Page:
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[SOLVED] [Mentor Graphics] Simulation of 8-bit ALU CMOS to get the waveform?

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Siong Hui

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Hi,

I doing a project about designing 8-bit ALU CMOS using Mentor Graphics. So, I using a hierarchical method of 2-bit ALU to form the 8-bit ALU. The simulation of 2-bit ALU is successfully, but why my simulation of 8-bit ALU is failed. For the 8-bit ALU CMOS, I need to spend one to two hours to simulate it, but the outcome is simulation failed. Does anyone have ideas on how to solve it?

The transcript of the simulation is attached below.
 

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  • 8-bit ALU CMOS sim_transcript.txt
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BradtheRad

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Arithmetic Logic Unit (ALU).
Your log has these specs:
nb of components: 2101
nb of nodes: 7302

If your project uses analog components , then it's a major challenge for a simulator to work with thousands of components and thousands of nodes. This could be a situation where you have to choose whether to
make the analog side complex and the digital side simple, or vice versa. It may be too much to ask for both analog and digital complexity in one simulation.

If you wish to examine electrical behavior of ALU circuitry, then you may have to settle for a simple 2-bit simulation. Did you try an arrangement somewhere in the middle (say, a 4-bit ALU)?

Or instead if you wish to examine the logic performed in an ALU, then it's more practical for you to choose digital logic component models... that is, the kind that portray the function of logic gates, rather than require you pay attention to power supplies and ground connections. (Many errors in your log have to do with floating gates, paths to ground, power supply connections.)
 

Siong Hui

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For the 4-bit ALU, I already try, but still cannot simulate it. The highest bit that I can simulate is 2-bit ALU CMOS. I will attach the schematic diagram of the 2-bit ALU below.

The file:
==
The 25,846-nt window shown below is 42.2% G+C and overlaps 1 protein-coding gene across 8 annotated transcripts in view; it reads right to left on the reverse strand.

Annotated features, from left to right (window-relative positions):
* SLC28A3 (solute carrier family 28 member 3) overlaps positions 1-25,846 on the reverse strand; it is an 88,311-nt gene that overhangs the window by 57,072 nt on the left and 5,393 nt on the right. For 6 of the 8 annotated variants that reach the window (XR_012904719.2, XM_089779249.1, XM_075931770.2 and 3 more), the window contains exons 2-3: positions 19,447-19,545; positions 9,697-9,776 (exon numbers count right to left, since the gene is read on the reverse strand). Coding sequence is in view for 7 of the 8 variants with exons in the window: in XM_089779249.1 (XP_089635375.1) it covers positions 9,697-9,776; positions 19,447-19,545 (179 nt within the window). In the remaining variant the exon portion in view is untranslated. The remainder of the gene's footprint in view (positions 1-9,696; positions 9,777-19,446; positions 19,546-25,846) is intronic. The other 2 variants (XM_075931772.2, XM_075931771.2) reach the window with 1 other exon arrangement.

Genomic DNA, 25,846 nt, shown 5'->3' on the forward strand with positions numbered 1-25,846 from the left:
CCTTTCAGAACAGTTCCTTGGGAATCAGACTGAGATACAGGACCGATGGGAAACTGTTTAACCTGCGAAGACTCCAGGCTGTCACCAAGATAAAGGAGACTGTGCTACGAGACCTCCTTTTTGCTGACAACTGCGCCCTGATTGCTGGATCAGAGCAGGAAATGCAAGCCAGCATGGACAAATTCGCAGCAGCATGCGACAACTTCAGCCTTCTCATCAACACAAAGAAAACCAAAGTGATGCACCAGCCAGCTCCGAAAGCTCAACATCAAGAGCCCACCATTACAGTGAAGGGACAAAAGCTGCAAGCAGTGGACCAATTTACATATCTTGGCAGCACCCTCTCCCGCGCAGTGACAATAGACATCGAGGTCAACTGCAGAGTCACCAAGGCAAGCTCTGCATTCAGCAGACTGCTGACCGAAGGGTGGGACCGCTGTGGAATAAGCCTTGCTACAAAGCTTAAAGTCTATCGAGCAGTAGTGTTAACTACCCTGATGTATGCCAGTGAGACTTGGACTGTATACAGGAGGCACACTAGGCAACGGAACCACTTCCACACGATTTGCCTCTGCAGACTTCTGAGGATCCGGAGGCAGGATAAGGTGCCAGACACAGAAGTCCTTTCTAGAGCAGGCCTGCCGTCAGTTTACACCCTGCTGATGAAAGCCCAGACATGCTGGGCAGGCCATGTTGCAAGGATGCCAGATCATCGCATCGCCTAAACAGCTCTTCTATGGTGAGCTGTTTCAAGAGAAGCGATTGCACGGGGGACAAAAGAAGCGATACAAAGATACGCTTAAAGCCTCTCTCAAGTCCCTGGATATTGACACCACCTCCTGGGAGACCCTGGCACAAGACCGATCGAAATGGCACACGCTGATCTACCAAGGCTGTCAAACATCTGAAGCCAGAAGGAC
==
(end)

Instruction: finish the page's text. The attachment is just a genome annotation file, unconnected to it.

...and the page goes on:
So, can your guys guide me on how to solve the problem?
 

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  • 2-bit ALU.JPG
    2-bit ALU.JPG
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BradtheRad

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Your schematic has many wires joining, creating many nodes. We know this is not an error (electrically speaking), and the simulator catalogues all nodes and branches at the beginning of a run.

Then it has to calculate each frame, which means finding how much current goes through each branch, and finding volt levels at each node. I think the simulator would have an easier chore if you give each digital input its own connection to the source.

At present you have many cases of a source fanning out to several inputs. Current flow is miniscule yet the simulator must still use cpu cycles as it attempts to calculate the amount of current in all those branches, and the volt levels at those many nodes.
 

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May I know, each digital input its own connection to the source means that I need to separate the source of the 2-bit ALU CMOS? So, I need to create a new source for the second ALU and connect the wire to the new source, right? This concept is correct?
 

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May I know, is this correct? I already simulate this schematic diagram, but the simulation result is failed.
 

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  • 2-bit ALU CMOS.JPG
    2-bit ALU CMOS.JPG
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BradtheRad

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Try running the top half separately. Feed the inputs with signals that are acceptable volt levels to be recognized definitely as high or low. (And avoid disallowed combinations of signals.)

See if the outputs behave as you expect them to. Look at the report log to figure out what you're doing right (if it succeeds) or wrong (if it fails).

Also test the bottom half by itself.

You may need to revise a component model. You may need to test devices individually (logic gate, adder, multiplexer, etc.).

Can you find an equivalent (or similar) circuit among the Mentor Graphics sample circuits? Or simpler working circuit that you can build on?
 

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I already test the devices individually before I combine them to form 1-bit ALU. The waveform for the devices is correct. Now, the simulation of 2-bit ALU is no problem. So, even I run and test the simulation for 1-bit ALU, it still can successful obtain the waveform. When I add one more bit for ALU, the simulation is failed.
 

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This is only speculation... You appear to have several stages where a later stage has some of its inputs undefined, until an earlier stage generates a definite output. This is not an error (electrically speaking), however as for the robot-like simulator it has to start a run with undefined states at several inputs. (Similar to floating inputs.) Therefore it has trouble achieving convergence during the first few iterations.